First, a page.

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1) This question was written when the falls risk cut-off for the BBS was 45/56. It has been updated to have one correct answer.

2) You’re correct that both decreased foot clearance and increased force at initial contact can result from impaired sensation. This patient has an acute/sub-acute CVA as he has just been admitted to inpatient rehab. At this point, it is more likely that we will see decreased foot clearance during swing phase due to the inability to feel where his feet are in space and to increase sensory input through the floor. As the patient progresses and can consistently clear his feet and achieve heel strike at initial contact, we might see foot slap during loading response.

3) Figure 1 in the Fritz and Lusardi paper shows how walking speed is linked to discharge location. Walking speeds <0.1 m/s indicate increased likelihood of being discharged to a SNF while walking speeds >0.1 m/s indicate a discharge to home is more likely.

4) This patient was referred for back pain but presents with concerning signs of neurologic dysfunction. Given that a source of these signs has not been identified, the therapist’s best recommendation is for the patient to receive immediate medical attention. Because the patient’s symptoms have been gradually worsening, spinal neoplasm is more likely than Guillain-Barre syndrome. This patient has a number of red flags warranting immediate medical attention (age >50, symptoms radiating below the knee, atypical pain that is not affected by position changes, incontinence).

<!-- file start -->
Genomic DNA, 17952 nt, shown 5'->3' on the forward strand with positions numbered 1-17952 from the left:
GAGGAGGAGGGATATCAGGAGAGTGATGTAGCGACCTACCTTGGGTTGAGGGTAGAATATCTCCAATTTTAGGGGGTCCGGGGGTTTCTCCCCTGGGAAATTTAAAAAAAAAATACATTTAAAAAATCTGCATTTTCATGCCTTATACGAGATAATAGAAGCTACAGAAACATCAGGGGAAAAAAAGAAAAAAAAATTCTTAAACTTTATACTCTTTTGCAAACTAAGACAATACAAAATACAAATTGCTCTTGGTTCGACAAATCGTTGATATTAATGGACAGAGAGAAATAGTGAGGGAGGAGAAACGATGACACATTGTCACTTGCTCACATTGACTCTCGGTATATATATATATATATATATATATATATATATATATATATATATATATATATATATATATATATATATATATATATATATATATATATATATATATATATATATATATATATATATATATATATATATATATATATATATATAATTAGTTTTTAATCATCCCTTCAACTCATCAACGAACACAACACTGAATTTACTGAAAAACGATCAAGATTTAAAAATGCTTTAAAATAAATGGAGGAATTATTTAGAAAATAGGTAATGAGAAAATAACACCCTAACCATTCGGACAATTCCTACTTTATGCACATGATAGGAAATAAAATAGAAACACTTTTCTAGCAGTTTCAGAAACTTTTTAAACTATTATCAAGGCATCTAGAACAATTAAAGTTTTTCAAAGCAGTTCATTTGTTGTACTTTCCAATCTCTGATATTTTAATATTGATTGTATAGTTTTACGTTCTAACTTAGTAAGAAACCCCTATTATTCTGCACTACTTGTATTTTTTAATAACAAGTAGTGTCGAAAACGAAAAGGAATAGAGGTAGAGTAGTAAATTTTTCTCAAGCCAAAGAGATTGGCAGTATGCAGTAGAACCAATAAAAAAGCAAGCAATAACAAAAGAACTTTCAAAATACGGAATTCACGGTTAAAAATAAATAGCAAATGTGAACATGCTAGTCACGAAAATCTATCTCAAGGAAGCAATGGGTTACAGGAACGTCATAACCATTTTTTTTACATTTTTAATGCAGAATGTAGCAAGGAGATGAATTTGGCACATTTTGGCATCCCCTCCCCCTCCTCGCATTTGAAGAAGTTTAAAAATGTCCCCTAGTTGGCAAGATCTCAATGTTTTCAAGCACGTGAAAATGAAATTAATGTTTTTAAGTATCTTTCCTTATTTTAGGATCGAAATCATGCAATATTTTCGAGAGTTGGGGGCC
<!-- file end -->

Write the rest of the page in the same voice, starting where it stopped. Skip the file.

Here is the abstract from an article about red flags in acute low back pain (https://www.consultant360.com/peer-reviewed/acute-low-back-pain-recognizing-red-flags-workup#:~:text=%E2%80%9CRed%20flags%E2%80%9D%20include%20pain%20that,of%20a%20severe%20or%20rapidly):
A focused history and physical examination directed towards uncovering signs that suggest a serious underlying cause of low back pain are crucial. “Red flags” include pain that lasts more than 6 weeks; pain in persons younger than 18 years or older than 50 years; pain that radiates below the knee; a history of major trauma; constitutional symptoms; atypical pain (eg, that which occurs at night or that is unrelenting); the presence of a severe or rapidly progressive neurologic deficit; urinary and/or fecal incontinence; poor rectal tone; and a history of malignancy. These markers provide a cost-effective means of guiding your selection of laboratory and diagnostic imaging studies.